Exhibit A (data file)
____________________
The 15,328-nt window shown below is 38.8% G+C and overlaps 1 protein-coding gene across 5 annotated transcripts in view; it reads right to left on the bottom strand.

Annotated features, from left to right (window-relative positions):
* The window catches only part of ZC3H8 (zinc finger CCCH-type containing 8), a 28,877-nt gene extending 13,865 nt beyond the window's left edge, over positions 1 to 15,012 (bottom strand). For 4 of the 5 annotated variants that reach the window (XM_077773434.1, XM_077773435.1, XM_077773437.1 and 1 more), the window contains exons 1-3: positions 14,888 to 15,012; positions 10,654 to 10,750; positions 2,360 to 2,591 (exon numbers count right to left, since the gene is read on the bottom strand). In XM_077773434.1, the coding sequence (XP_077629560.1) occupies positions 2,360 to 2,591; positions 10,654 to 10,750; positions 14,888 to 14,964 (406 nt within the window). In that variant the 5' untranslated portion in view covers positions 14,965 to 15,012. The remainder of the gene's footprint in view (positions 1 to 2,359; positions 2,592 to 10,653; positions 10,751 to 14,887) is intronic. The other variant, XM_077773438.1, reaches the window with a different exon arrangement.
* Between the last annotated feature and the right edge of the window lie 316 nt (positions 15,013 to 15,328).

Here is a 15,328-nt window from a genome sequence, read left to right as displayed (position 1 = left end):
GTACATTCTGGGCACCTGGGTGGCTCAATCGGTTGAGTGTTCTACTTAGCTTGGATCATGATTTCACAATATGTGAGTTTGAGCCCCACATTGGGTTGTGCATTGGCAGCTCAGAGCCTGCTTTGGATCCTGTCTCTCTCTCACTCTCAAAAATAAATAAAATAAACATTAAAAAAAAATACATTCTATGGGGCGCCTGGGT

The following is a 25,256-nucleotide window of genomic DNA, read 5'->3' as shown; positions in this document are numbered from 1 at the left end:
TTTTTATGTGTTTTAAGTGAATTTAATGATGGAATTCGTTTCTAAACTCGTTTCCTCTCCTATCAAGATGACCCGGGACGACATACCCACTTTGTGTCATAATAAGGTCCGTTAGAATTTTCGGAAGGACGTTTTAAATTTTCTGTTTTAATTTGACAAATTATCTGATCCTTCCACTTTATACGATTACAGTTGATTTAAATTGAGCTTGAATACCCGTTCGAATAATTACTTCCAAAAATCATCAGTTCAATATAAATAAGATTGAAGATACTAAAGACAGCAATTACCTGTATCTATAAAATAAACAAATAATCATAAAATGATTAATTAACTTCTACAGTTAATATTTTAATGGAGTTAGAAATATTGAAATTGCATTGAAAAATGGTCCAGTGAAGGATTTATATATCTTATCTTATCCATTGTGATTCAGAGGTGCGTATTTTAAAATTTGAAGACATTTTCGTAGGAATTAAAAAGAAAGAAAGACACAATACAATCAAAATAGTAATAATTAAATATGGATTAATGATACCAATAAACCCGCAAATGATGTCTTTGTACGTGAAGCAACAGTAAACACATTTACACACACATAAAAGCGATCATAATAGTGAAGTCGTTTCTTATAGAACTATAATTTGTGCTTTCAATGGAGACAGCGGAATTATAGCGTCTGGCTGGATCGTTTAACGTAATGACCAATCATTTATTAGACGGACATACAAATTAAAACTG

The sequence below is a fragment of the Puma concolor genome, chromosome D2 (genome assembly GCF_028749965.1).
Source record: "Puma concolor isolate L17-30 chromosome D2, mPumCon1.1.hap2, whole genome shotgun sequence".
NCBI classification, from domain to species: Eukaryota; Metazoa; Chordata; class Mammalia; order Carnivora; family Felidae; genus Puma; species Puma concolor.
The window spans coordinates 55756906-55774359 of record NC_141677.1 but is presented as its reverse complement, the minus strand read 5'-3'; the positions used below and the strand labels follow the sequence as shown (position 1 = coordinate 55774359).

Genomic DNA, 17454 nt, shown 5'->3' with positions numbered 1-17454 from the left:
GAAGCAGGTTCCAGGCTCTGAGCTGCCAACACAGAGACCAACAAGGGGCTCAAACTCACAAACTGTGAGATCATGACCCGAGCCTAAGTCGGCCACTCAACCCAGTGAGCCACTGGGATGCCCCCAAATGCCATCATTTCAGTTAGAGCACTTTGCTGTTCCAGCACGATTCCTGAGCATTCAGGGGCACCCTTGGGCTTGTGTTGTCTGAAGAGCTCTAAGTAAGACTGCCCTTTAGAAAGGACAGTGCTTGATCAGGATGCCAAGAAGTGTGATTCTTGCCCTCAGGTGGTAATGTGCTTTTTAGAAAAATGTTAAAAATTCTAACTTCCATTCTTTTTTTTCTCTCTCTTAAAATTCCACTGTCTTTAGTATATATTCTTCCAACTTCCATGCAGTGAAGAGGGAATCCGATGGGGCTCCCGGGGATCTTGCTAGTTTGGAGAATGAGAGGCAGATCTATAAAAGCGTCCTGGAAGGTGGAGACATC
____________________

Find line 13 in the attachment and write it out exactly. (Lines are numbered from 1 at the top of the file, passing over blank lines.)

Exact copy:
Genomic DNA, 17454 nt, shown 5'->3' with positions numbered 1-17454 from the left: